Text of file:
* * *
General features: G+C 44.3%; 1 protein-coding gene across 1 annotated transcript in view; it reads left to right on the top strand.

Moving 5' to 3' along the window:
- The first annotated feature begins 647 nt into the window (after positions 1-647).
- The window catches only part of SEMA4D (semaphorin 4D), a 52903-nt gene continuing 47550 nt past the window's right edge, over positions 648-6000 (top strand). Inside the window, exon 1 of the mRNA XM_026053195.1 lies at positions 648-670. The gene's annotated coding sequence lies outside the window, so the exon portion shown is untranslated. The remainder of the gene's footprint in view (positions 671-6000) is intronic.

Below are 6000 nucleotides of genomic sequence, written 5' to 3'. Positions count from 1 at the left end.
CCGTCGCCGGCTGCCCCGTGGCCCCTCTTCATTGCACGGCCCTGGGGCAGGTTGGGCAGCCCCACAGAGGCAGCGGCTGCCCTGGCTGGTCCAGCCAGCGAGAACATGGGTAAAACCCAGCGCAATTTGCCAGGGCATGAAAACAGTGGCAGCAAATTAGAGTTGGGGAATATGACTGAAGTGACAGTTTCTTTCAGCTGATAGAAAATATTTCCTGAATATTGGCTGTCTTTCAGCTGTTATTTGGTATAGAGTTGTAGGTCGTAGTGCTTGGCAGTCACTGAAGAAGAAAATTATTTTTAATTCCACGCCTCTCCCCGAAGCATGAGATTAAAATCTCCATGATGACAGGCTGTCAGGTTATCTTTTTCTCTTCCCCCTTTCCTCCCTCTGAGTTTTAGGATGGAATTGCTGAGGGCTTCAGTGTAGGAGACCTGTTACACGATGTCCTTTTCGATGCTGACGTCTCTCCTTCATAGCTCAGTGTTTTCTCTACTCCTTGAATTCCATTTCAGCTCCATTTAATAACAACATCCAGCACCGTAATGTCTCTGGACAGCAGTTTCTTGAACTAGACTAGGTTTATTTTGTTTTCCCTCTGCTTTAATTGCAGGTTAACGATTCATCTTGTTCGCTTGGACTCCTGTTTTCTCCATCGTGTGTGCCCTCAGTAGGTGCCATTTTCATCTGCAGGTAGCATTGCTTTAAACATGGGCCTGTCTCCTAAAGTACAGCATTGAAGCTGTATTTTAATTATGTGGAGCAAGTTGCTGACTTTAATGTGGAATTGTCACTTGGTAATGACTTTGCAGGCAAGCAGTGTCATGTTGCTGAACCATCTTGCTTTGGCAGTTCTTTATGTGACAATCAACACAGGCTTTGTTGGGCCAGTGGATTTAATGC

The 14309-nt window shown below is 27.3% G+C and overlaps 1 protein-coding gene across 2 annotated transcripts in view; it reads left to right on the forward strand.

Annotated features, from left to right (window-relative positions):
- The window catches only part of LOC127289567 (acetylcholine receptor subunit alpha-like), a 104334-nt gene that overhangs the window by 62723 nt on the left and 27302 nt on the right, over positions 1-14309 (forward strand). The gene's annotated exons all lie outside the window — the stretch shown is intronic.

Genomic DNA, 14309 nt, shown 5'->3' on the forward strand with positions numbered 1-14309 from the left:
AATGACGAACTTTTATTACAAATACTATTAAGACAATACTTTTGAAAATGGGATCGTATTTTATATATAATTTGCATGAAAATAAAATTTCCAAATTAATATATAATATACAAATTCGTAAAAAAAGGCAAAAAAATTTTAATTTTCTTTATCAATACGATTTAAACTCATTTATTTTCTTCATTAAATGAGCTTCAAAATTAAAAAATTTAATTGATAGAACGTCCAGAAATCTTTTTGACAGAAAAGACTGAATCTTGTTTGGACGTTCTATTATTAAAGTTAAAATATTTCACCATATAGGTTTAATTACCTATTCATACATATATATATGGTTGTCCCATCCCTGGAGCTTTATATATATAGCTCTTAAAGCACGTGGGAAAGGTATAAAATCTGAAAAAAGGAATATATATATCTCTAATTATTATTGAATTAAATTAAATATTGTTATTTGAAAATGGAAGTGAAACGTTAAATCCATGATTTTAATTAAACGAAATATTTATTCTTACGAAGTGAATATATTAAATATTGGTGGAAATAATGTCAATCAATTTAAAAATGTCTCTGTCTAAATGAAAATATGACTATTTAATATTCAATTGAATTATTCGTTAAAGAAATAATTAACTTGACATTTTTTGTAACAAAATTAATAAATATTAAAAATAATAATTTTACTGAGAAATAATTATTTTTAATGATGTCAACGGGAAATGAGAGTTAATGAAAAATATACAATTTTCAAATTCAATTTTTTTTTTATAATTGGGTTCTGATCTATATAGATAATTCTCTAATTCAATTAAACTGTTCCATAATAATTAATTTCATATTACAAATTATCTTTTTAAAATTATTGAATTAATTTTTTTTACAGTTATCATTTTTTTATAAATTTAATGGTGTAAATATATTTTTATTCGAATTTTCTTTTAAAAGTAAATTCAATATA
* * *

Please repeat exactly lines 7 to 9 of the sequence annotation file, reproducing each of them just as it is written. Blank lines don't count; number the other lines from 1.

The 14309-nt window shown below is 27.3% G+C and overlaps 1 protein-coding gene across 2 annotated transcripts in view; it reads left to right on the forward strand.

Annotated features, from left to right (window-relative positions):
- The window catches only part of LOC127289567 (acetylcholine receptor subunit alpha-like), a 104334-nt gene that overhangs the window by 62723 nt on the left and 27302 nt on the right, over positions 1-14309 (forward strand). The gene's annotated exons all lie outside the window — the stretch shown is intronic.